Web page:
The almiraj, for example, looks like a cross between a rabbit and a unicorn, but it's no fluffy bunny! If nothing else, anything slain by its horn is turned to stone so if the poor almiraj wants to eat whatever it has attacked (it's apparently a carnivore), it has to eat its prey alive.

One of the weirdest is the colour out of space. This is an eerie radient incorporeal ooze that leaches life out of its surroundings until it reaches maturity, at which time it departs into the interstellar depths from which it came. If that's not enough for you, the Great Old Ones are here, so if you wish to combat Cthulhu or Hastur or the like, now you can... if you dare. Most have cults associated with them, details of which are also given.

If it's monsters out of legend that you want, there are beings such as Grendel, if you prefer more mundane ones there are gremlins or even giraffes! Undead too, and an alchemist's error called a hungry flesh, a giant ooze. To cap it all, how about an immortal ichor, which is an intelligent mass of blood from a dead evil deity...

This is indeed a collection of monsters rich and strange, ones whose very being deserve a song or story, never mind those that will be written when heroes defeat them in battle!


Lots of fun new monsters!

4/5

Read my full review on Of Dice and Pen.

Bestiary 4 contains over 300 new monsters. All the monster types are represented, although some more than others. There are many of the standards found in every Bestiary—new dinosaurs, devils, dragons—but also many unusual and bizarre creatures. It has provided me with lots of new options to throw at my players, and that’s always a good thing.


5/5

The Bestiary 4 for the Pathfinder Roleplaying Game has been one of the more favorites of the Bestiary series for me and I'd like to take a moment to tell you why.

To start, the Bestiary 4 has added everything from new types of fey to additional golems as well as the more prominent and popular Kaiju, Great Old Ones, and Empyreal Lords. Paizo's inclusion of these creatures that've gone on to become pop culture legends in their own right is a direct result of the designer's dedication to getting their monsters right. The Bestiary 4 is an awesome sourcebook and stands right up there with the Bestiary 3 in terms of 'fantasy verisimilitude,' hardening gamers resolve against such villainous foes as Cthulhu himself.

Not every book is a perfect image of idolatry however and the Bestiary 4 is no exception. While it's true that this book is littered with new baddies for your players to chase and new races for their characters to face, it is also bogged down with what seems to be an over-saturation of multiple page monsters. This isn't necessarily a bad thing, but it does seem as if several of these creatures could've used a proverbial trimming before being posted.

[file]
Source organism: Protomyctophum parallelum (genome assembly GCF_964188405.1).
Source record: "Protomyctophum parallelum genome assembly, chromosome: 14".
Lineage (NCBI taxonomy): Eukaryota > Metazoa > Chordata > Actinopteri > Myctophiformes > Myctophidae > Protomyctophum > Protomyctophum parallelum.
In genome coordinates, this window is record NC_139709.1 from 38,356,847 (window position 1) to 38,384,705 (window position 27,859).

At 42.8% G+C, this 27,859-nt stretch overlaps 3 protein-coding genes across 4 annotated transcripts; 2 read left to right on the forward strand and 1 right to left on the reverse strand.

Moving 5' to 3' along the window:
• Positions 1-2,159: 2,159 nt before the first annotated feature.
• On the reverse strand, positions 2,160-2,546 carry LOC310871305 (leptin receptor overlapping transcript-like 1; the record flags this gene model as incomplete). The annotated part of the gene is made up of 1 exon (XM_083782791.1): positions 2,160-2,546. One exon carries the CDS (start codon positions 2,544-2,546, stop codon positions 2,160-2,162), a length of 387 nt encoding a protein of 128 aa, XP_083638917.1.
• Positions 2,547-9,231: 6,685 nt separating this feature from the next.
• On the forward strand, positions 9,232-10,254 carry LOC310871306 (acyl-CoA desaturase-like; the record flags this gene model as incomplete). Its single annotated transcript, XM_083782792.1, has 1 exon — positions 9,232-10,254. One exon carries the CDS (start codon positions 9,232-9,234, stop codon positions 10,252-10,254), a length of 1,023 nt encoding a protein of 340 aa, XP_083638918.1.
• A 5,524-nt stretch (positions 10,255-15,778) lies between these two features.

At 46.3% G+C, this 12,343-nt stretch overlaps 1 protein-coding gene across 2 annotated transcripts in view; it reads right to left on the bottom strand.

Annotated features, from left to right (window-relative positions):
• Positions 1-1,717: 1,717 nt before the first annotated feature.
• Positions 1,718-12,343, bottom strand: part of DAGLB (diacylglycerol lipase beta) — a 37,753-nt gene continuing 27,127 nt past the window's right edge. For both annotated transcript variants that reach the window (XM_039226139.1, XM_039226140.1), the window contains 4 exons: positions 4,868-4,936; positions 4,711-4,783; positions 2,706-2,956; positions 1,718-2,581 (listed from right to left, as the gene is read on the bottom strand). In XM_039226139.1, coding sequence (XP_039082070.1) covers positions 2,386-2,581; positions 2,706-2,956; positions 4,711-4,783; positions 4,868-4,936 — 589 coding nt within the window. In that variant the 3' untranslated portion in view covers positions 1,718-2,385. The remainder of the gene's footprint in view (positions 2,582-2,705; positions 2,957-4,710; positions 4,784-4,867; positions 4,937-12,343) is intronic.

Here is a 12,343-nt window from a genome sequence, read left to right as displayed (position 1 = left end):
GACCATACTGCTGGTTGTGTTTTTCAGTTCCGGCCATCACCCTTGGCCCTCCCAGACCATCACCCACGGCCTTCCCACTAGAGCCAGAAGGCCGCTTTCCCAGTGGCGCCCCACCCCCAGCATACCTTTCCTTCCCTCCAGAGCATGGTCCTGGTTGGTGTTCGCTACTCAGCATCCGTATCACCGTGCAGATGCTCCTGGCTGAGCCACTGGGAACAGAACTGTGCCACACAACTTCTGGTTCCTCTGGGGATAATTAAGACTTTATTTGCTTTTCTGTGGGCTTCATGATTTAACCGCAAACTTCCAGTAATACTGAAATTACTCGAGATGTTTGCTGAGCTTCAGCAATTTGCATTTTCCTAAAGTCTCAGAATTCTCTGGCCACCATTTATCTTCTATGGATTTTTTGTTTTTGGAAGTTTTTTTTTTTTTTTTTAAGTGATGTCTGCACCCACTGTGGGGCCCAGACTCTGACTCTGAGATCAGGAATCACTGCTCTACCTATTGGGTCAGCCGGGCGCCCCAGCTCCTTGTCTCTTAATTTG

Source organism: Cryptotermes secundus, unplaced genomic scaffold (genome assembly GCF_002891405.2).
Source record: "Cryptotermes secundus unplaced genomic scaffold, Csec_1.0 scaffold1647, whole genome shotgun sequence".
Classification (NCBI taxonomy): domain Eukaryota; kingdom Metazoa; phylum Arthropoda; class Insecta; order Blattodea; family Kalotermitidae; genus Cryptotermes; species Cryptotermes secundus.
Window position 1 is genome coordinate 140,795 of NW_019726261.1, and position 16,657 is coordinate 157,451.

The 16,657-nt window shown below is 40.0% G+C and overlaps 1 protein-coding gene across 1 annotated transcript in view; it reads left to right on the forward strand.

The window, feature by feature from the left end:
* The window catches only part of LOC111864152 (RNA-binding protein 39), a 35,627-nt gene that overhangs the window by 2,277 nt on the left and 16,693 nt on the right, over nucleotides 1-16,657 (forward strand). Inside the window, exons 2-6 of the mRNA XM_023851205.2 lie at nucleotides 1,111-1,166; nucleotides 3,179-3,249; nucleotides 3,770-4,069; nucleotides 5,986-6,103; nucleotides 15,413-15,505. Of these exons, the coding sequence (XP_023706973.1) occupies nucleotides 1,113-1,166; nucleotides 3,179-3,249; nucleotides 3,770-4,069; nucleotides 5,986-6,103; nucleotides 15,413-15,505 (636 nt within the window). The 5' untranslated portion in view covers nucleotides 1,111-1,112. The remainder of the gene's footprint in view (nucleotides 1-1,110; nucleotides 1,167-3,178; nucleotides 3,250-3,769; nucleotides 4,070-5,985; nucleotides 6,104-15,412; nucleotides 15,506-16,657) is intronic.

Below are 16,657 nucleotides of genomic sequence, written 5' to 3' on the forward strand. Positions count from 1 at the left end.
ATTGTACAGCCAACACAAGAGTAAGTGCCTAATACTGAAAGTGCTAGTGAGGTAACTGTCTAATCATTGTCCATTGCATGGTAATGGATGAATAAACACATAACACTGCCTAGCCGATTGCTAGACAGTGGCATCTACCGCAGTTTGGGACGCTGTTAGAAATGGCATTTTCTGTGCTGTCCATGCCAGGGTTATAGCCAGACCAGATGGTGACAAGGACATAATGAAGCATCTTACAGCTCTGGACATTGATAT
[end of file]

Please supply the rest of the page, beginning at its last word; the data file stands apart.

If you don't mind a bit of length though and you want more vile beasts for your players to square off against then the Bestiary 4 is yet another wonderful book to add to your collection and one that comes Five-Star recommended by your Severed Ronin.

Robert Beasley
"The Severed Ronin"


You probably know if you need this

5/5

This is a good Bestiary. I'd personally put it up with Bestiary 3, with both having a good mix of classic, mythological, and completely new monsters.

There's a bit of a horror them and a bit of a mythic theme, but neither is overwhelming. If you're looking for a whole book of mythic monsters, this isn't it. If you're worried the whole book is mythic monsters, there aren't that many in practice.

For me, the evocative flavor on the high CR creatures pushes it over the top. The demon lords, empyreals, and great old ones really feel like epic creatures.

If you're sure you don't need any more monsters... don't buy this book. That said, I wasn't sure if I needed any more monsters and was definitely impressed by this.

Short Version: These are sweet monsters, but only you know whether you want more monsters.


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I wonder what the handsome fello with the club is ???